New law: Organisations gearing up as major new data protection law looms in 2018

Organisations should be identifying and preparing to implement necessary changes now, ahead of the new General Data Protection Regulation (GDPR) which is due to come into force in May 2018.

The GDPR is an EU Regulation that strengthens and unifies data protection for individuals within the EU, and regulates the export of personal data outside the EU. Its aim is to give citizens control over their personal data and simplify the regulatory environment for international business. It will replace the UK's existing data protection laws. As it is an EU Regulation the GDPR has direct effect - there is no need for enabling UK law.

The proposed introduction date is 25 May 2018, meaning the GDPR will come into force while the UK is still a member of the EU.

Much of the new law will be the same as existing UK data protection law, but there are differences. Many organisations are treating the changes as an opportunity to make their data more accurate, up-to-date and relevant rather than simply as a nuisance cost.

The changes include the following:

  • The definition of 'personal data' will be wider, and will include, for example, identification numbers, location data and online identifiers such as IP addresses and cookies.
  • The criteria for obtaining consent to use of data will be harder to satisfy. Consent will have to be freely given, specific to each use to which the data will be put, informed, unambiguous, distinguishable - and easy to withdraw.
  • Individuals' rights to ask for information about their personal data will be wider.
  • Data processors will, for the first time, be subject to regulation, as well as data controllers.
  • Some organisations will be legally required to appoint Data Protection Officers.
  • The rules about notifying breaches will be significantly updated.
  • Maximum fines will increase very significantly.

Businesses should start to think about necessary changes now, and take preparatory steps to close the gap between what they currently do and what they will be required to do under the GDPR. These include reviewing:

  • The personal data your organisation processes, why you are processing it, where it is kept, where it is processed (for example, if it is transferred outside the EU), who is authorised to access it, and if it is shared with any third parties.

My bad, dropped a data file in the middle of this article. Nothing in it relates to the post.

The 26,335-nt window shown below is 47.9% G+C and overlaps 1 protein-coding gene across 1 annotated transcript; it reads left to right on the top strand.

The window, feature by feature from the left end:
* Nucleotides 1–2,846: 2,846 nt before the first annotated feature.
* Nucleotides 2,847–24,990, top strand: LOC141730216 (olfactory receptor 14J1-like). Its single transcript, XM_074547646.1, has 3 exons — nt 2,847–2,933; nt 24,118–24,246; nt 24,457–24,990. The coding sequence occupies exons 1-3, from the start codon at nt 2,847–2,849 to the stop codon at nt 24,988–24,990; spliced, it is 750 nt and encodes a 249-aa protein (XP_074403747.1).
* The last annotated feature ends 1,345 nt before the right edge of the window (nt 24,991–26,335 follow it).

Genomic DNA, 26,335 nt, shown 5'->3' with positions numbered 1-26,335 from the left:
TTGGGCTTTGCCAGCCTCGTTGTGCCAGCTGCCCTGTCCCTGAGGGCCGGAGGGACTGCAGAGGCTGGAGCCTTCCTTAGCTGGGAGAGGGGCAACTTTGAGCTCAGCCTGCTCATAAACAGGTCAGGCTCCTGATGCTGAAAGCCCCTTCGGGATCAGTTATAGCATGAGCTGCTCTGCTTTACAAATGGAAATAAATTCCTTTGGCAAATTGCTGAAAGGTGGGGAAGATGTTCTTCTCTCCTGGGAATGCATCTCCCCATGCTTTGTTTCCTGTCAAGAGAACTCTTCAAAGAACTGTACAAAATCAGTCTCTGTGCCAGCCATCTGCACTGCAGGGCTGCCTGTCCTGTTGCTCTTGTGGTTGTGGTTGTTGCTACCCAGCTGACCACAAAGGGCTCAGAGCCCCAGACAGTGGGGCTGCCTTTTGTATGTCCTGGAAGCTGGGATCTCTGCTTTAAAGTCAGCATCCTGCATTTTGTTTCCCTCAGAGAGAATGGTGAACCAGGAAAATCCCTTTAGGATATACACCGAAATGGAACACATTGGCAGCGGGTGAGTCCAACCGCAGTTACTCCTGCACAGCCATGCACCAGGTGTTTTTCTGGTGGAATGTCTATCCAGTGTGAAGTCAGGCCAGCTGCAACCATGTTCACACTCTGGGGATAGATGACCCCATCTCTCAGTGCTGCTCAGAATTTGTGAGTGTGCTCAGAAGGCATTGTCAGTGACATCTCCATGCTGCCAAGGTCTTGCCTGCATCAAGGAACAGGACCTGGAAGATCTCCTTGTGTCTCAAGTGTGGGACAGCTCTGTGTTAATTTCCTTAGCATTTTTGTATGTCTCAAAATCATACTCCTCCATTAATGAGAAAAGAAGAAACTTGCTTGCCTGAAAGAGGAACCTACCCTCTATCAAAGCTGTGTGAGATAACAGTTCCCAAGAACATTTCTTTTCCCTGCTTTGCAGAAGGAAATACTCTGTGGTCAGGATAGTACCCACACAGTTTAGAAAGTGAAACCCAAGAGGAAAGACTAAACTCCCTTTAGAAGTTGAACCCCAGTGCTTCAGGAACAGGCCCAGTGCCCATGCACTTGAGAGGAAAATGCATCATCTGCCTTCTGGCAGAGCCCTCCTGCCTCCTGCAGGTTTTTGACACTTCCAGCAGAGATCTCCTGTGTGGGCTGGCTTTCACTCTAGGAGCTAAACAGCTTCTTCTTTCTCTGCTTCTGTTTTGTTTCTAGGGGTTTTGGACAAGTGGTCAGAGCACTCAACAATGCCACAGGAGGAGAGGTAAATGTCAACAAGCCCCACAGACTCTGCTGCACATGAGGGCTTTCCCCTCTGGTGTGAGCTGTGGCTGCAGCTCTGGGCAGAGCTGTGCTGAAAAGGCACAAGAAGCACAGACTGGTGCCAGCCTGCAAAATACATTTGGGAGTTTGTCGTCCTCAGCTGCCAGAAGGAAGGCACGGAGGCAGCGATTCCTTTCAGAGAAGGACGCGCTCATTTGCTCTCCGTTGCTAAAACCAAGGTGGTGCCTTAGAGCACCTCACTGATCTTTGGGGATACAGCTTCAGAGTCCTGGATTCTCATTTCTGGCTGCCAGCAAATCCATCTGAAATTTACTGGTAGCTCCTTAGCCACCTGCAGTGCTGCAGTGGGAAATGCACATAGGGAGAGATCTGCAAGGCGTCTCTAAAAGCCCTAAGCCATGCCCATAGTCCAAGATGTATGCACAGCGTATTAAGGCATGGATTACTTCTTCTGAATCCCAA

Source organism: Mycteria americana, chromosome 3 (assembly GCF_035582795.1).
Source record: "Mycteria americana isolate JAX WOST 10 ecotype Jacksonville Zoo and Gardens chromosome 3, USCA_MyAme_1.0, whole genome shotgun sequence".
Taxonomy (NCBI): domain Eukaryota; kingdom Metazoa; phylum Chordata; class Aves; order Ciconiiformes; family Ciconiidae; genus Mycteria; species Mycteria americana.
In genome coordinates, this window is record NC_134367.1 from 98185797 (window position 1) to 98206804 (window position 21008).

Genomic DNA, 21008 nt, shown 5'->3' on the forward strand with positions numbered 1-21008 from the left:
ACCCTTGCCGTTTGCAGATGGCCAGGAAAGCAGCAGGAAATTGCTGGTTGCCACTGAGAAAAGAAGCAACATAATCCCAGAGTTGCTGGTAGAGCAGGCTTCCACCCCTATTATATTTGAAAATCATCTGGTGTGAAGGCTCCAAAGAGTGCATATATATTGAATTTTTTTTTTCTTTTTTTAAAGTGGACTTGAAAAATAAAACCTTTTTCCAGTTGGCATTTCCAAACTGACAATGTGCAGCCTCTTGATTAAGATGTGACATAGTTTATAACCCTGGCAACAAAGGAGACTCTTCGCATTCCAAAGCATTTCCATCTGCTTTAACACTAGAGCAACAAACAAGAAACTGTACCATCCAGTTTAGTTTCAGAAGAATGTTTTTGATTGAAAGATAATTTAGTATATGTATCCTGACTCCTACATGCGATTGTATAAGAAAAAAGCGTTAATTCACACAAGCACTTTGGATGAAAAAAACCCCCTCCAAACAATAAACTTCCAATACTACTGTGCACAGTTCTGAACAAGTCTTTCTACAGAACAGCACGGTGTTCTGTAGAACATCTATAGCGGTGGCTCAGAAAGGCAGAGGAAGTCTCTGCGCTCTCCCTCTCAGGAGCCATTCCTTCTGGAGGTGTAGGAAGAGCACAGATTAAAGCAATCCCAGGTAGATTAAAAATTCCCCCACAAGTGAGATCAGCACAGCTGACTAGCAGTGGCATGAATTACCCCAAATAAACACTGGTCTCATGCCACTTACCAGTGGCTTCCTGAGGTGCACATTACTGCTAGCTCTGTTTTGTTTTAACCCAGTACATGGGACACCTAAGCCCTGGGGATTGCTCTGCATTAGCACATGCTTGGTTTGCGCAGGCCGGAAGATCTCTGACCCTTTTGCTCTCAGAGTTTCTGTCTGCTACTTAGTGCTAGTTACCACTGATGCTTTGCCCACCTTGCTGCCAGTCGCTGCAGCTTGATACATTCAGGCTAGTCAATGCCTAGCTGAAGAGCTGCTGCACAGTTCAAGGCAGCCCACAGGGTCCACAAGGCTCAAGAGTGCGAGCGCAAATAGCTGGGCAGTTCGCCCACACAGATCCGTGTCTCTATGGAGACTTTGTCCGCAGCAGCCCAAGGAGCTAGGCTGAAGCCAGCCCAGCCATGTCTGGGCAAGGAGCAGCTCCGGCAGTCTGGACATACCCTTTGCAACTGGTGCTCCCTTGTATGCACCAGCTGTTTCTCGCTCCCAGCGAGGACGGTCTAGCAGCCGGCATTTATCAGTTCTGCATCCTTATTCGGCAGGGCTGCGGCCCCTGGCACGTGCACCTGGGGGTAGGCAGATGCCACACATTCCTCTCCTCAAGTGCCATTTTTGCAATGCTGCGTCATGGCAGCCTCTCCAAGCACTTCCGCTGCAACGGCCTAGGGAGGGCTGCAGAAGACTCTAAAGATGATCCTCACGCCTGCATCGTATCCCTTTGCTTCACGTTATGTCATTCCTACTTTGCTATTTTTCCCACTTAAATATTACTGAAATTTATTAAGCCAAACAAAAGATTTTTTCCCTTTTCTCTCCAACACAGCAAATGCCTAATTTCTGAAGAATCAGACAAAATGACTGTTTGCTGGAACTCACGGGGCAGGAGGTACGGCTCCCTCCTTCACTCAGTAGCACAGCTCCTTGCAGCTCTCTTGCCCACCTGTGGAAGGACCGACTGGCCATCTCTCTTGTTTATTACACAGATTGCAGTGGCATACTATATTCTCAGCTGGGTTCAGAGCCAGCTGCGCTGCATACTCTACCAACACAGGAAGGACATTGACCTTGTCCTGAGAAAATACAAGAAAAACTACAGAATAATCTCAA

• Related processes such as training, record keeping and monitoring.
  • Whether to delete any personal data you should no longer be holding.
  • Policies, codes of conduct and procedures to make sure they comply with the new rules. Ensure the new obligations on data processors are covered.
  • Agreements with suppliers (and any standard precedents you use).
  • Information notices (the GDPR requires organisations to provide information about their personal data to individuals).
  • How you monitor and review the new systems to ensure compliance, and how you maintain the necessary paper trail of assessments, decisions and actions to show compliance.
  • How you investigate and remedy problems, including how you handle data breach notifications (which may spike as the changes are introduced).
  • Insurance - does your organisation need data protection cover?
  • Whether you need to appoint a Data Protection Officer under the GDPR.

These steps will help highlight areas of highest risk so that a project team, action plan and data register can be set up, a budget established, and priority work started.

Importantly, businesses need to consider any changes to their IT systems that may be necessary to enable them to comply with the GDPR.

Operative date

  • May 2018

Recommendation

  • Organisations should be identifying and preparing to implement necessary changes now, ahead of the new General Data Protection Regulations, due to come into force in May 2018

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